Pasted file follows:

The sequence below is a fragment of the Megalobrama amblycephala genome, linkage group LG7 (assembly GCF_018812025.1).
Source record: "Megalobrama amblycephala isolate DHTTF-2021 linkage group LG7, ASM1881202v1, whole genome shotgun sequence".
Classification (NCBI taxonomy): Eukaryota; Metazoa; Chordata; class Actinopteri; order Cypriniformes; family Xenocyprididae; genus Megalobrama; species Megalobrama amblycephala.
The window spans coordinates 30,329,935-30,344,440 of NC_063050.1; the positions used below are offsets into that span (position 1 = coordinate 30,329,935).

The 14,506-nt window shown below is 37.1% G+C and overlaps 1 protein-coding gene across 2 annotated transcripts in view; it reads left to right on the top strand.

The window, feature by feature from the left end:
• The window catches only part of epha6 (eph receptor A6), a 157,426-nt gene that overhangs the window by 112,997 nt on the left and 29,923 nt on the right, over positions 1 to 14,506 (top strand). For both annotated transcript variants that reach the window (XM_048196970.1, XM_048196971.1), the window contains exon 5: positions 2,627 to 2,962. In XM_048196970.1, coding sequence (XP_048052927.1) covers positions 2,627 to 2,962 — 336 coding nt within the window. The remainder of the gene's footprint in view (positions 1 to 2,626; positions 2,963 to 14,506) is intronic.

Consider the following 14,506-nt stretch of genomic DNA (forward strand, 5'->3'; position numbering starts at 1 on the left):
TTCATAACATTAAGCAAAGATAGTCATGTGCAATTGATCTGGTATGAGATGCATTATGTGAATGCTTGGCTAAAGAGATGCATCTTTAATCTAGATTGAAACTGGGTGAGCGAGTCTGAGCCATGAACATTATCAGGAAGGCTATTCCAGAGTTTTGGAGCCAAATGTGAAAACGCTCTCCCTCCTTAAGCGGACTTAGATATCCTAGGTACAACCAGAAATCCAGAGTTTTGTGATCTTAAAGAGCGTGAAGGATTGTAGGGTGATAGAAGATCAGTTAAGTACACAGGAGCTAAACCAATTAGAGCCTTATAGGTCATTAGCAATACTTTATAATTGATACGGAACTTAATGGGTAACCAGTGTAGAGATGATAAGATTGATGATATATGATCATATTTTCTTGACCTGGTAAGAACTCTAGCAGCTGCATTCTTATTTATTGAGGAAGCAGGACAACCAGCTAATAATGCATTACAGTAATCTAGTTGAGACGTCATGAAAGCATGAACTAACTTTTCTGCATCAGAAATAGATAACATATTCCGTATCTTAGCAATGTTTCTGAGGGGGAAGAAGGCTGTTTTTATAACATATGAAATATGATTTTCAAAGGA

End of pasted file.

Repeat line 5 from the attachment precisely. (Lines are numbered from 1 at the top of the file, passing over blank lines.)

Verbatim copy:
The 14,506-nt window shown below is 37.1% G+C and overlaps 1 protein-coding gene across 2 annotated transcripts in view; it reads left to right on the top strand.